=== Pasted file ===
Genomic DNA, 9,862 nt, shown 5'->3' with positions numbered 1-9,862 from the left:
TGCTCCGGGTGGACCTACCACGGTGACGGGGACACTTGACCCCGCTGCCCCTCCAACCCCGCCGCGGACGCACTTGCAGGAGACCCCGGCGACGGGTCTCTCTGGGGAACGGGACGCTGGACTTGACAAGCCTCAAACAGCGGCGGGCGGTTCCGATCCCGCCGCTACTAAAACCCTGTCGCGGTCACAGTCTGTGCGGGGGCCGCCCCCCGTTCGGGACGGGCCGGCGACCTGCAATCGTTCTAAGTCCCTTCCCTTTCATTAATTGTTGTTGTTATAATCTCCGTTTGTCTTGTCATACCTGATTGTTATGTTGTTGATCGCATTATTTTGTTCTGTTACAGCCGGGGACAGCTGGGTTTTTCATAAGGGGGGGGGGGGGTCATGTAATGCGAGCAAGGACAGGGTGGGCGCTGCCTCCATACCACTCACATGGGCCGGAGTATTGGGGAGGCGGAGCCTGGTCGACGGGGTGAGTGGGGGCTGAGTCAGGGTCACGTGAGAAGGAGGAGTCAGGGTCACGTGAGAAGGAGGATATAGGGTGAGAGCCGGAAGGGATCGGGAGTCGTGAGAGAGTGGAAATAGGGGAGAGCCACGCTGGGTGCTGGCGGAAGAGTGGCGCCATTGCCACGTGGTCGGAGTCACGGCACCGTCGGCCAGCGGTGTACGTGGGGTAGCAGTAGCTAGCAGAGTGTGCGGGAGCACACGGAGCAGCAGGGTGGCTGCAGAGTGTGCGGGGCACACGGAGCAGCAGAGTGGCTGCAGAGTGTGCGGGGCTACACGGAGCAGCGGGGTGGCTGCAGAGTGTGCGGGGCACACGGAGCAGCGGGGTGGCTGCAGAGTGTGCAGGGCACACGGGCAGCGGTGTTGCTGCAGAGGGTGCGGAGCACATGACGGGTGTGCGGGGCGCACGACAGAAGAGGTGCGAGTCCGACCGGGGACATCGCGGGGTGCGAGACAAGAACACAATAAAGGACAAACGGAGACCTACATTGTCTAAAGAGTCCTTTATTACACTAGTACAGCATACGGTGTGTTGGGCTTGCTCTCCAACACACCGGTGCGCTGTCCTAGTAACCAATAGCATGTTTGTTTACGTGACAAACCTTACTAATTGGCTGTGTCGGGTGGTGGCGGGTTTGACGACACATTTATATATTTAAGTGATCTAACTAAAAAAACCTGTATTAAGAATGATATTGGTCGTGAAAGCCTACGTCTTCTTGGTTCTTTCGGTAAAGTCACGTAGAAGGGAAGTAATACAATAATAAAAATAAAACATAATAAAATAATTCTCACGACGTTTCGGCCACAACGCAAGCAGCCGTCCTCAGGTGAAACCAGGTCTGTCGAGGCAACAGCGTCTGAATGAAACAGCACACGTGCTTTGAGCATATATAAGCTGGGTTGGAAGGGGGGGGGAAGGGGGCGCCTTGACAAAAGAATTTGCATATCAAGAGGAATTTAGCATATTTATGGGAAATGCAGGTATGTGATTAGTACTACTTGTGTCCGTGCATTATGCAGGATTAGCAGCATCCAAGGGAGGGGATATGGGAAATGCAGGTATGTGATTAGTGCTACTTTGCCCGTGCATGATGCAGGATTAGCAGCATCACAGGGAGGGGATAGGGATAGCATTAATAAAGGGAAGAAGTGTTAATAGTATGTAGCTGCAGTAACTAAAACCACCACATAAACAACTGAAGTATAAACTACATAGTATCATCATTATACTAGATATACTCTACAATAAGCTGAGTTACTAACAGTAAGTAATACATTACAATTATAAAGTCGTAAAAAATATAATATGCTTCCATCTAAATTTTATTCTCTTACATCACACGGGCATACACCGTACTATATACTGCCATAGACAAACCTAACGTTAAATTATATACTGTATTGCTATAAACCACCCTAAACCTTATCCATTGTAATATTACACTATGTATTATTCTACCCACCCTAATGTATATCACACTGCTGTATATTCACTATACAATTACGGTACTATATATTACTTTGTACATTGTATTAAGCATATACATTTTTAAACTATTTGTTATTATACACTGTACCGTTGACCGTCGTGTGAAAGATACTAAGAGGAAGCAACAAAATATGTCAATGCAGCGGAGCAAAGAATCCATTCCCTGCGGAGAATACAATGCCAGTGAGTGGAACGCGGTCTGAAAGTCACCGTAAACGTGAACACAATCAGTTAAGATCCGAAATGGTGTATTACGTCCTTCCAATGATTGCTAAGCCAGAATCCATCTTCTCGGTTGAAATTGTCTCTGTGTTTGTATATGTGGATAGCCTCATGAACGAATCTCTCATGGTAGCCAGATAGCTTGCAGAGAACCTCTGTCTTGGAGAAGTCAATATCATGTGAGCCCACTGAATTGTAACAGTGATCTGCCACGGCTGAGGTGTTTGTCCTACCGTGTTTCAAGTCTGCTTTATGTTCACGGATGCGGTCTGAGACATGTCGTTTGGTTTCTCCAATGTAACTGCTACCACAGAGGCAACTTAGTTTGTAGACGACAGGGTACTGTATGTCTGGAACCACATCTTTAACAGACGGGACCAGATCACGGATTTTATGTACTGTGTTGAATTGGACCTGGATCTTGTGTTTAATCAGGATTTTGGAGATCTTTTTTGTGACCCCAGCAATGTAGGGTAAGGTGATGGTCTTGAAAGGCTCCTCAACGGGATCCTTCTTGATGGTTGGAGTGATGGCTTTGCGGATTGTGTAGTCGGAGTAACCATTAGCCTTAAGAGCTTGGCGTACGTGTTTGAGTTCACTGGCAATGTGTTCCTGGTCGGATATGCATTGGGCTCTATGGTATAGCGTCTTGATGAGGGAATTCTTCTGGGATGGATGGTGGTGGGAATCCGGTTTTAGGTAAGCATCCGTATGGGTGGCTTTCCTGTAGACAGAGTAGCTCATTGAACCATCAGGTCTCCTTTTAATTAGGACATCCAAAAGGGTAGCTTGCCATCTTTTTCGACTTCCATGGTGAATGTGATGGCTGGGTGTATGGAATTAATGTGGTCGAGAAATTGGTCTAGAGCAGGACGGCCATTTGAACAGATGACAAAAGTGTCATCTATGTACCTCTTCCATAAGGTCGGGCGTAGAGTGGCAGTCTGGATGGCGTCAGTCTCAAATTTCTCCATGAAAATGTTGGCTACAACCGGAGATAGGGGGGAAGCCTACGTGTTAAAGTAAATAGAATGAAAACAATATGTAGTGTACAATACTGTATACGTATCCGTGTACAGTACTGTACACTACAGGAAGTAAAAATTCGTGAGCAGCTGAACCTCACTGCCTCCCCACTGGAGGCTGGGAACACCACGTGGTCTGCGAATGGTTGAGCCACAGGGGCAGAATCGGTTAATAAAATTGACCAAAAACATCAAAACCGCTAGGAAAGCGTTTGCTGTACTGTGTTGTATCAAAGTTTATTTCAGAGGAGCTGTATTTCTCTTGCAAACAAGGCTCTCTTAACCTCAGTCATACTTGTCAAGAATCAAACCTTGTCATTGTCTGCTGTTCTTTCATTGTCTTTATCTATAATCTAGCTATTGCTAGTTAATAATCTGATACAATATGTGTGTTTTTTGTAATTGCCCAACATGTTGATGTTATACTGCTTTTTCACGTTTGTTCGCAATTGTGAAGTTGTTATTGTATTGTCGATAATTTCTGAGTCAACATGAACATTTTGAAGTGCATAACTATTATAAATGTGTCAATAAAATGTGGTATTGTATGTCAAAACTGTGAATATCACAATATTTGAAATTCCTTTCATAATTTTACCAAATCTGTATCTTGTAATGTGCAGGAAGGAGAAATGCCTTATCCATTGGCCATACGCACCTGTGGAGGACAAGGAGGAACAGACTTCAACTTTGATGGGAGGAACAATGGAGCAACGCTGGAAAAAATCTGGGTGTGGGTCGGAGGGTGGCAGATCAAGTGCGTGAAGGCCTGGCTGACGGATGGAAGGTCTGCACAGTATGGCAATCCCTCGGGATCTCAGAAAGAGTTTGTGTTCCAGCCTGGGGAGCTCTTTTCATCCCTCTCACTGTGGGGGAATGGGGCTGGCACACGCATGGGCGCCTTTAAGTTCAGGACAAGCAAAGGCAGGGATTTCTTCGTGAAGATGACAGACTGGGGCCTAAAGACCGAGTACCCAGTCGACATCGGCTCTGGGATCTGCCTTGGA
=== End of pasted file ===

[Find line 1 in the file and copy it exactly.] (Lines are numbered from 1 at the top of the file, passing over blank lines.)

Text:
Genomic DNA, 9,862 nt, shown 5'->3' with positions numbered 1-9,862 from the left: